North Fork Chef: Satisfying ways to savor sea scallops

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01/29/2012 12:00 PM |

Give me my scallop shell of quiet,
My staff of faith to walk upon,
My scrip of joy, immoral diet,
My bottle of salvation,
My gown of glory, hope’s true gage,
And thus I’ll take my pilgrimage.
—Sir Walter Raleigh

The harvesting of wild sea scallops is a huge industry in the United States. In fact, they are the most important shellfish fishery in the U.S., with 53.5 million pounds of sea scallop meats harvested in 2008. The capital of this harvest is New Bedford, Mass., but Atlantic sea scallops are found from Newfoundland to North Carolina.

The only part of the scallop marketed in the U.S. is the adductor muscle, so scallop fishermen clean them at sea, placing 40 pounds of the meats in muslin bags and throwing the remainder overboard. In Europe and Asia the entire scallop is eaten, including the coral and roe. The adductor muscle of the sea scallop becomes large and strong because, unlike clams or mussels, the sea scallop is an active swimmer, clapping its shell to move through the water.

Sea scallops are found in deepwater habitats along the continental shelf of the Atlantic Ocean, especially on Georges Bank, the Gulf of Maine and the mid-Atlantic area. They can live as long as 20 years, while the bay scallop has a maximum life of two to three years. Although previously on the endangered list, sea scallops have made a remarkable recovery due to proper regulation and management techniques.

Consumers are often confused about the terminology relating to sea scallops. Gourmet restaurants describe “diver” scallops or “day-boat scallops” while chefs order “dry seas” or “wet sea scallops.” Finally, “processed” or “previously frozen” scallops appear in some markets.

Dry sea scallops are harvested close to shore, cleaned, placed in bags on ice and marketed the same day. Sometimes they are picked off the bottom by divers and sometimes dragged off the bottom by a small boat — thus the terms diver and day-boat. These scallops have a briny taste of the sea, a sticky texture and a translucent appearance. Chefs love them because of their flavor and the fact that when sautéed in butter or olive oil, they caramelize on the outside and remain moist on the inside. Wet sea scallops are treated, after shucking, in sodium tripolyphosphate (STP), which inhibits the loss of natural fluids and creates a longer shelf life. STP is a safe additive, producing a whiter scallop with a firmer texture, but when cooked it throws off moisture, preventing that delicious caramelized exterior.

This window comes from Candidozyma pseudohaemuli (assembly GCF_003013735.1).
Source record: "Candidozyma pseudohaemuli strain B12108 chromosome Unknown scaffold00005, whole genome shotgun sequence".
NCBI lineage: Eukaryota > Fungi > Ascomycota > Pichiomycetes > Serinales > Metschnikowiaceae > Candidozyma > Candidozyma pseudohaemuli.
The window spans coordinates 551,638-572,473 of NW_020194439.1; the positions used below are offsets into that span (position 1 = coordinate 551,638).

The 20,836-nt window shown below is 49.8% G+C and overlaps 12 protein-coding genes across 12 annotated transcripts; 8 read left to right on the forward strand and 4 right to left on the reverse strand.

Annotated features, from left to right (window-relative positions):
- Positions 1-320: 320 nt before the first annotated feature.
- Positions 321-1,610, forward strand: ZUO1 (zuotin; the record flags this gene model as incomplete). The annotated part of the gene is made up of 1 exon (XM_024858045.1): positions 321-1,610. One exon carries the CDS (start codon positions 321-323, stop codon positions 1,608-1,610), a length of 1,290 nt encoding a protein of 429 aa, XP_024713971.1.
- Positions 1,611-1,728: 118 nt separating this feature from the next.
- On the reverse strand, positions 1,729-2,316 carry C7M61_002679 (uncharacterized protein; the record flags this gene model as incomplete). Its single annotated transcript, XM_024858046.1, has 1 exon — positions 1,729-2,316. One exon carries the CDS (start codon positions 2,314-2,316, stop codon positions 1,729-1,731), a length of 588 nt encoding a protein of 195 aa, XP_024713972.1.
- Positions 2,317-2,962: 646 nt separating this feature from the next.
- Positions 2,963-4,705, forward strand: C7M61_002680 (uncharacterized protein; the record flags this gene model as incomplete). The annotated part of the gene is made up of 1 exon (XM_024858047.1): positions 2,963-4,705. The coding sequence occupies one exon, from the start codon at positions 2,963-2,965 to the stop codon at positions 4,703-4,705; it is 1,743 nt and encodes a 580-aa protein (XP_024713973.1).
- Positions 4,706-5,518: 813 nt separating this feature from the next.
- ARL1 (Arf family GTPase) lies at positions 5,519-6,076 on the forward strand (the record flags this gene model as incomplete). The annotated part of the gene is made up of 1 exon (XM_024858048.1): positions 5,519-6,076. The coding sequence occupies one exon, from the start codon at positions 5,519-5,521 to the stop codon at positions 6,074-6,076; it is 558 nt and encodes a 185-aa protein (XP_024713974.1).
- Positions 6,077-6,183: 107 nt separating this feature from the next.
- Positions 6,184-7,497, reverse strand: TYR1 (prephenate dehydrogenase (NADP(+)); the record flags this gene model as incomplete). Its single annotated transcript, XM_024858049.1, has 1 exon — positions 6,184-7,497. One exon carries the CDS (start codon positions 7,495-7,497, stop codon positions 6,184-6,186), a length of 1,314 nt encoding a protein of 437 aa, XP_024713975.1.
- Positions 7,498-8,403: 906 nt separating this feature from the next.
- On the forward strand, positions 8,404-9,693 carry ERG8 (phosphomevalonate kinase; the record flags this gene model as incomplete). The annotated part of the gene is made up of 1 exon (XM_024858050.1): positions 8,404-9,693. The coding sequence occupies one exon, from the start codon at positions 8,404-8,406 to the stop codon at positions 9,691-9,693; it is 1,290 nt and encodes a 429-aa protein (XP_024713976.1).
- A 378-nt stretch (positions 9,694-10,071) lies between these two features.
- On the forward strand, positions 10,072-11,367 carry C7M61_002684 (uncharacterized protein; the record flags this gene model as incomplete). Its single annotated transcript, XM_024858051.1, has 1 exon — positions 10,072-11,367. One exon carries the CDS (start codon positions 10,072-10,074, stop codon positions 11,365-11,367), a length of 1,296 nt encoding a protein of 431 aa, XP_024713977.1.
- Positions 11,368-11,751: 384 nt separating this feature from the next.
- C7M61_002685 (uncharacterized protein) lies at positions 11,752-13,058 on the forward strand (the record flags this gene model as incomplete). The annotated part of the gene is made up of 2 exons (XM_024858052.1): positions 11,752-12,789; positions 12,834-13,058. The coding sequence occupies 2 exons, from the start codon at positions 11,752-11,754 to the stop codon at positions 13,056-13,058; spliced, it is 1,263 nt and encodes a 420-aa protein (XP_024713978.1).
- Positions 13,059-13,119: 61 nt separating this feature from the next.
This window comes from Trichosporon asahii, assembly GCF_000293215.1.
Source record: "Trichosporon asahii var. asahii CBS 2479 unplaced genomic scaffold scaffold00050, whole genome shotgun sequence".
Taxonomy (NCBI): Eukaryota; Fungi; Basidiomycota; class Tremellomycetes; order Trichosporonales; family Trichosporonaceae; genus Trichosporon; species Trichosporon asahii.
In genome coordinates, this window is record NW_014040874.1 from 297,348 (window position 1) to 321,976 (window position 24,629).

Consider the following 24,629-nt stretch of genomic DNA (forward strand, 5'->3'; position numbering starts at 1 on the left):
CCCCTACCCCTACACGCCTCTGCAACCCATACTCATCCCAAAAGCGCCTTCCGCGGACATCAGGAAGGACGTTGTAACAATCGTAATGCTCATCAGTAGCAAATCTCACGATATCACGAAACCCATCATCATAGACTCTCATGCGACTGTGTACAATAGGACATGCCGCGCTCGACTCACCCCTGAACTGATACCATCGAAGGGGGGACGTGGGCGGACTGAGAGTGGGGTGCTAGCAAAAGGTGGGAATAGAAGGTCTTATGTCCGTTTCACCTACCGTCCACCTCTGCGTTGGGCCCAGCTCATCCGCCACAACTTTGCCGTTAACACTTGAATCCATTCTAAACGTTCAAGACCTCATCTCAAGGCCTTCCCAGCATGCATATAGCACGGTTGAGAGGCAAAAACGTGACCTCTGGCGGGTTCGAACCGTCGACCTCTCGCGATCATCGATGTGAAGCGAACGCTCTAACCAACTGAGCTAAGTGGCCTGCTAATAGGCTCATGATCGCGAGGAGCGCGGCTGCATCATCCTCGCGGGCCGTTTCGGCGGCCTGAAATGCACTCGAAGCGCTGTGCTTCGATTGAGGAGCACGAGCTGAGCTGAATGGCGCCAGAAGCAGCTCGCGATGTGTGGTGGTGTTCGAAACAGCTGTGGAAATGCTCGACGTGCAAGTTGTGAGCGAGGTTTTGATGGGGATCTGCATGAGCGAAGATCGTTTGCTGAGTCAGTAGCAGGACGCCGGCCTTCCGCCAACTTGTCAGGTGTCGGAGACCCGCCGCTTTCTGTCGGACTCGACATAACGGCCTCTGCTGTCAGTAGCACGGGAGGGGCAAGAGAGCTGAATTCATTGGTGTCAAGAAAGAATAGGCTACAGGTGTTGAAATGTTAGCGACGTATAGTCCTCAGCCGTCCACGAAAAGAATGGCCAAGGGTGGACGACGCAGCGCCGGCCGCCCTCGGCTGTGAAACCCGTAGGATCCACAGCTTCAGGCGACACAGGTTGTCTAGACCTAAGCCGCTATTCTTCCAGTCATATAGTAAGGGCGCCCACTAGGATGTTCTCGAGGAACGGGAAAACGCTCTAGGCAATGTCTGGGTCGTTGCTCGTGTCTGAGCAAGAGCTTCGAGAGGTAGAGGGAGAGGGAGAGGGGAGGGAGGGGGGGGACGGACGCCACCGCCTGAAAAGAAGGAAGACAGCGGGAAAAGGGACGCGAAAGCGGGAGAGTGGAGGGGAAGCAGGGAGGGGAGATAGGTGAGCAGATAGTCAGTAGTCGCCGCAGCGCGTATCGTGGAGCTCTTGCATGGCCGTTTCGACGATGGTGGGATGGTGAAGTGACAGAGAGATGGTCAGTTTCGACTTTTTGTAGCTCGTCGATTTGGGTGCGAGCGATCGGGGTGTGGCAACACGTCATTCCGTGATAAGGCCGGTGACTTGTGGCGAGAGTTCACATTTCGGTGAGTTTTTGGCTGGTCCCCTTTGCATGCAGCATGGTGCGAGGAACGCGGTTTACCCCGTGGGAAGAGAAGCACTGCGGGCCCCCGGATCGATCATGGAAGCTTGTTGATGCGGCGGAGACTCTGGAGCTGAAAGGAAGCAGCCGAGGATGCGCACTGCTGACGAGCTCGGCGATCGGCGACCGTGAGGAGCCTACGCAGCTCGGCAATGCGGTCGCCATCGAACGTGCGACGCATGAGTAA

Frozen sea scallops are usually blast-frozen in large chunks when received, then thawed in water with STP and refrozen individually so that they can be marketed as “IQF” (individually quick frozen) scallops. We are lucky on the North Fork to be close enough to the scallop grounds to have a wide availability of dry seas year-round.

Chefs love to cook scallops because they can be grilled, broiled, roasted, poached, sautéed and fried — and because they are very flavorful by themselves, but also absorb many flavors from herbs, spices and seasonings. Just sautéing scallops in butter with a little lemon is perhaps most popular, but here are a few more simple recipes:

Sea Scallop Skewers with Rosemary
Purchase 24 large dry sea scallops (about 2 pounds) and a large bunch of rosemary. Strip half the leaves off of each rosemary sprig and soak them in water. Place the scallops in a bowl along with 2 tablespoons olive oil, 2 tablespoons chopped rosemary, 1 tablespoon minced garlic and the zest and juice of 1 lemon. Season with 1 teaspoon sea salt and 1/2 teaspoon pepper and refrigerate.

Trim 4 small red-skinned potatoes of any blemishes and boil them until just tender. Remove, cool and slice into quarter-inch rounds. Hold a rosemary sprig along the length of a metal skewer and alternate potatoes and scallops on the skewer until all are used. At service time spray a grill pan (or an outdoor charcoal grill) with no-stick and grill the scallops about 3 minutes per side. Place on a bed of wilted spinach and serve.

Serves 4.

Sea Scallops and Shrimp au Gratin
In a small bowl, soften 8 tablespoons unsalted butter. Stir into it the juice and zest from 1 lemon. Add 1 tablespoon minced garlic, 2 tablespoons minced shallots and 1/4 cup chopped parsley. Season with 1 teaspoon lemon pepper seasoning and 1/2 teaspoon coarse salt. Fold in 1/2 cup panko bread crumbs. Peel and devein 16 shrimp, cutting them almost in half butterfly style. Place the shrimp and 16 scallops in ramekins, divided equally. Sprinkle 2 tablespoons of white vermouth over each ramekin and divide the butter mixture between them, spreading it evenly over the surface of each. Cook in a 425-degree oven for about 15 minutes and serve garnished with chopped parsley and accompanied by brown rice.

Sea Scallops and Bacon Appetizer
Combine 1/4 cup honey, 1/4 cup soy sauce and 1/4 cup lemon juice. Marinate 1 pound of dry sea scallops in this mixture for 30 minutes. Cut 8 slices of applewood-smoked bacon in half and place them on a paper towel-lined dinner plate. Microwave the bacon for 3 minutes.

Remove the scallops from the marinade and dry with paper towels. Wrap each scallop in bacon and skewer with a long toothpick. Place a grape tomato on the end of the skewer. Repeat with all the scallops and bacon. Cook the skewers in a 425-degree oven for about 5 minutes and serve as a passed appetizer.

The information and recipes above were adapted from an excellent new cookbook called “Scallops” by Elaine and Karin Tammi.

John Ross, a chef and author, has been an active part of the North Fork food and wine community for more than 35 years. Email: johncross@optonline.net.

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